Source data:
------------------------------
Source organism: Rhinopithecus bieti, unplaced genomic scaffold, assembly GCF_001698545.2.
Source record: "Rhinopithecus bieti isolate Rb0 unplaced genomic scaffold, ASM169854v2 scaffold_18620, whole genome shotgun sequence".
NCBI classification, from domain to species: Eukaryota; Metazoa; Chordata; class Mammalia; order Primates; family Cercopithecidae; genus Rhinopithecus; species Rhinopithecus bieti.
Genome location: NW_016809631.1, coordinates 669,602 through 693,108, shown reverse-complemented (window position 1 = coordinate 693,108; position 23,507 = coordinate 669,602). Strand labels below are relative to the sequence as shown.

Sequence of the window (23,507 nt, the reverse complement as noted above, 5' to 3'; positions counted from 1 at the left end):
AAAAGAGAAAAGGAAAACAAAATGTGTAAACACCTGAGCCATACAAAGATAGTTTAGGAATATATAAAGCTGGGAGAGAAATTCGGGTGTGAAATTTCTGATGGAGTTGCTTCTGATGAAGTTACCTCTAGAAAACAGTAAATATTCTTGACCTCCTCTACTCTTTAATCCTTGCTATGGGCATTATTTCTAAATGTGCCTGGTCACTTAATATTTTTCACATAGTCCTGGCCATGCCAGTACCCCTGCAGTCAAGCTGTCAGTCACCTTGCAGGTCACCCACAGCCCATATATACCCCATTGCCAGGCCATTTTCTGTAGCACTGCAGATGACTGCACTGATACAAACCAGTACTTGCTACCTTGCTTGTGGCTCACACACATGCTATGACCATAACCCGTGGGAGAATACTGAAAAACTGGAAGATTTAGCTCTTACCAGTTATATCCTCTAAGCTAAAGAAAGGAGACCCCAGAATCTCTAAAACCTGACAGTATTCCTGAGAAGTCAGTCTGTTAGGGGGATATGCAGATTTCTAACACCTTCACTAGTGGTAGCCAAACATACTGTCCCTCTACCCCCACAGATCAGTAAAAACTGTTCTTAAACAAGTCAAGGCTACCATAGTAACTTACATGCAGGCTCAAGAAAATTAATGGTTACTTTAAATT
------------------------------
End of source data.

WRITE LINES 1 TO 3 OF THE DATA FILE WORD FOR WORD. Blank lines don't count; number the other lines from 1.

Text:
Source organism: Rhinopithecus bieti, unplaced genomic scaffold, assembly GCF_001698545.2.
Source record: "Rhinopithecus bieti isolate Rb0 unplaced genomic scaffold, ASM169854v2 scaffold_18620, whole genome shotgun sequence".
NCBI classification, from domain to species: Eukaryota; Metazoa; Chordata; class Mammalia; order Primates; family Cercopithecidae; genus Rhinopithecus; species Rhinopithecus bieti.